Hi all – sorry for the late response of this second piece; I have had a less-than-great week.
I was really intrigued this week by William Carlos Williams’ “The Widow’s Lament in Springtime.” the last few lines really touched me this particular week –
“Today my son told me
that in the meadows,
at the edge of the heavy woods
in the distance,
trees of white flowers.
I feel that I would like
to go there
and fall into those flowers
and sink into the marsh near them.”
The footnote at the bottom of the page in the Norton’s Anthology says that this poem was for his mother; it is interesting that the speaker of the poem seems to be his mother, or perhaps just a woman in general who has lost her husband. This passage suggests that she wants to go to those white flowers – to see that tree – to bask in its solitude and beauty, and then to die beneath it. There is that feeling of being so emotionally spent, longing desperately for the person who has died, that she takes this image of the meadow that is “in the distance” – wherever her husband is – likens it to him, and then wishes to go there to bask in this representation of him, then to die in order to actually be with him.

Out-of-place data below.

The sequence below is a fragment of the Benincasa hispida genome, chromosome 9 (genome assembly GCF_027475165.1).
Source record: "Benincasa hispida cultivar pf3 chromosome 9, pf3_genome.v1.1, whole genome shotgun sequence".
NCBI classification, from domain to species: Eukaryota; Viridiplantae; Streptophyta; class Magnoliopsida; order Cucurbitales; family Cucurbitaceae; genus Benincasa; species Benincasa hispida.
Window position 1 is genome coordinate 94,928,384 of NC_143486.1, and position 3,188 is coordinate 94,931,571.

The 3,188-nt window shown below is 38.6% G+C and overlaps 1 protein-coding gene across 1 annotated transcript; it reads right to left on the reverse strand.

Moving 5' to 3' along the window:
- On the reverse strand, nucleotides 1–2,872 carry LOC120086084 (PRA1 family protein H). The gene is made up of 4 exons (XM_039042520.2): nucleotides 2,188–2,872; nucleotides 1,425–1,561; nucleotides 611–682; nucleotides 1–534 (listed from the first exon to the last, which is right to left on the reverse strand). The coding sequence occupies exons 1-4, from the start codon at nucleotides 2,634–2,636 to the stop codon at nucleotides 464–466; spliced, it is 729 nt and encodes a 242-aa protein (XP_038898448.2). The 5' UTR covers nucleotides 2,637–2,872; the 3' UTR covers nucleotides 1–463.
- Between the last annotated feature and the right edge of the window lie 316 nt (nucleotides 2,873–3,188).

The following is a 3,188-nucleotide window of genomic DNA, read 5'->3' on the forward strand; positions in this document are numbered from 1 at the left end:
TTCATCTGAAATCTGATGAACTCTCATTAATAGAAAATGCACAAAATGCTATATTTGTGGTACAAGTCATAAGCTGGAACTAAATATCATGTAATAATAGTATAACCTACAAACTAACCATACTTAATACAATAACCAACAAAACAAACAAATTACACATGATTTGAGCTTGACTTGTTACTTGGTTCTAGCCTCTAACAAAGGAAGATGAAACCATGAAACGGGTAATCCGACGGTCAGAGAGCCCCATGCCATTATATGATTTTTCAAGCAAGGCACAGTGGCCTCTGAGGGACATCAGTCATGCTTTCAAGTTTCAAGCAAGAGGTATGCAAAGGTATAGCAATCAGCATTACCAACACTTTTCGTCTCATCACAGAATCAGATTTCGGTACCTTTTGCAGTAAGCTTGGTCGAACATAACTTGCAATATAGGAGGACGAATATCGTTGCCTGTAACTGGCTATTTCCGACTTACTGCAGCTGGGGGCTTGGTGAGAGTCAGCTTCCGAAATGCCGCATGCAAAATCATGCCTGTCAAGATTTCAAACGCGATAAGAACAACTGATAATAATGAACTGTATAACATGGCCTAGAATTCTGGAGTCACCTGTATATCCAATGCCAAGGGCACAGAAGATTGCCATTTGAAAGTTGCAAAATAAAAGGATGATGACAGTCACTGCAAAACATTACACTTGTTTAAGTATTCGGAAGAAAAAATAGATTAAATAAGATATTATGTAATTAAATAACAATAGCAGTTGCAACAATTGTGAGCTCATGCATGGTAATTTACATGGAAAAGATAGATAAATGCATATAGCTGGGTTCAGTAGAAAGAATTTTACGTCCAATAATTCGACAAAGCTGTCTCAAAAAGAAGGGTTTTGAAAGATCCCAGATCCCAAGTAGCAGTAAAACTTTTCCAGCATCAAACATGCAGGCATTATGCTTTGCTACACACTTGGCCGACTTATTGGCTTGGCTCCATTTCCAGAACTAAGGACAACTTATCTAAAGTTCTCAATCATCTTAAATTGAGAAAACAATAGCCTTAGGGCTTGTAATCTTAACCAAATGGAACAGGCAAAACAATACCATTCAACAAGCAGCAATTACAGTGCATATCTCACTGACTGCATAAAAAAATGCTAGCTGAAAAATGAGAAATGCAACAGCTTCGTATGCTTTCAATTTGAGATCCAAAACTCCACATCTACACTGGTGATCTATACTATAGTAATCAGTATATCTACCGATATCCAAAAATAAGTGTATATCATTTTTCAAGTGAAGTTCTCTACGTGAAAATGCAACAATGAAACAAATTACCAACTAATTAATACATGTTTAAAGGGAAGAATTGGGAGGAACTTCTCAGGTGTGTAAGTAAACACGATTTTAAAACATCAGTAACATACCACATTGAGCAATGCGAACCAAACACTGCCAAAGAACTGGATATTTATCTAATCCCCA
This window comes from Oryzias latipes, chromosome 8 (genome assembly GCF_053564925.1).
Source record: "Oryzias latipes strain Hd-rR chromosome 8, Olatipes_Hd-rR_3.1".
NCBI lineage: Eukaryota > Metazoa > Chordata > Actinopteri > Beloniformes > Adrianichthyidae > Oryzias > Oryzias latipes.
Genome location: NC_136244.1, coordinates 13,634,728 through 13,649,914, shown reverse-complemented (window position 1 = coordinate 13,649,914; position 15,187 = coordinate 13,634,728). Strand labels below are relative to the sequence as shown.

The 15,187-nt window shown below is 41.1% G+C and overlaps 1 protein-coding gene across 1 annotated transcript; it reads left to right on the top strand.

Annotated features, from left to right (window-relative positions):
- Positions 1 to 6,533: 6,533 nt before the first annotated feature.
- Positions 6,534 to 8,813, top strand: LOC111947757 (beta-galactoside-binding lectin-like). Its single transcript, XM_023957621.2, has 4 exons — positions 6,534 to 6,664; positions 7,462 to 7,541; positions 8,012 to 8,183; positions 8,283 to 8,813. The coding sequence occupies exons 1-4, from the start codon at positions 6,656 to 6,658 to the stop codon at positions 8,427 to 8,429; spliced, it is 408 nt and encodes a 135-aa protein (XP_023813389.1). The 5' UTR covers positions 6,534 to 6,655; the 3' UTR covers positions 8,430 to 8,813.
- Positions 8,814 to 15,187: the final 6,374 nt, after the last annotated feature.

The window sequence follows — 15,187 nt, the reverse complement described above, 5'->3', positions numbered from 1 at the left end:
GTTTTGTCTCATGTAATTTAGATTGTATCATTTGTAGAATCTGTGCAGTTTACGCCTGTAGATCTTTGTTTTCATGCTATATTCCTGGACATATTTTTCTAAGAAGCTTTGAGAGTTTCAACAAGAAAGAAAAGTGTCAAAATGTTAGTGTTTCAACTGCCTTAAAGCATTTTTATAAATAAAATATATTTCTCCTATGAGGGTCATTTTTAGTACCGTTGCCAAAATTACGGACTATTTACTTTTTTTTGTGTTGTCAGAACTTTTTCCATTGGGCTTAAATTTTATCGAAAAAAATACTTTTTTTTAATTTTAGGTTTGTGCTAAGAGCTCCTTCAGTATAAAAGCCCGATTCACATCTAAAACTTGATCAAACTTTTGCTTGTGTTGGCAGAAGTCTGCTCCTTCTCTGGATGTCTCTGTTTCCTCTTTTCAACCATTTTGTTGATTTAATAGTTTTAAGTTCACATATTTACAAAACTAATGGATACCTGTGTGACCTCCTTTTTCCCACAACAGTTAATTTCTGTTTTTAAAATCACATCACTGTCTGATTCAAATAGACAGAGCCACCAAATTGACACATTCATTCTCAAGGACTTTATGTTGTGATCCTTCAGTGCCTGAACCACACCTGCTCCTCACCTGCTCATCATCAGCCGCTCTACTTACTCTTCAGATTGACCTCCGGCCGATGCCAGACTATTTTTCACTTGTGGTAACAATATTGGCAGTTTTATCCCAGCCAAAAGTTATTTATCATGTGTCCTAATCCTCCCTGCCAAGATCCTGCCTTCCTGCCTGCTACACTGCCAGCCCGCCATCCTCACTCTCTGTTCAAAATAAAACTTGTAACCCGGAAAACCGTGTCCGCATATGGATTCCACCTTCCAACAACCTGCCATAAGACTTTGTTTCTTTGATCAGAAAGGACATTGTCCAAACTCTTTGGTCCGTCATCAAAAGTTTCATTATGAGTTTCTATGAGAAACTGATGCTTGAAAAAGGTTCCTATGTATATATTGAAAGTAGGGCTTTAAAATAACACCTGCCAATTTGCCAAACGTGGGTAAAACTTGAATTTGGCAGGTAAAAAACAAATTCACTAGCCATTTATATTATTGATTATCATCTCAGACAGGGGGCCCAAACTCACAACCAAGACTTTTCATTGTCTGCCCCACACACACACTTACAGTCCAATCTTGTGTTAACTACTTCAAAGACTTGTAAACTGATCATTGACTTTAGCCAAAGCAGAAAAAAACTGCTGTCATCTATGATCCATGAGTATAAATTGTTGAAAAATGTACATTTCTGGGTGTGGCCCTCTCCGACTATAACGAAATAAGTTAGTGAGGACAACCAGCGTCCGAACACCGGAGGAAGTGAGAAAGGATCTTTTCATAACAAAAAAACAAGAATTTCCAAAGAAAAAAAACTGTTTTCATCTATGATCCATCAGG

I know that feeling of wanting to “sink into the marsh;” maybe not as a death wish, but as that feeling when you’re just not the happiest and things seem bleak and you just want to lie down and think for a little while. To just sit somewhere away from everything else and think, reflect, mourn – whichever.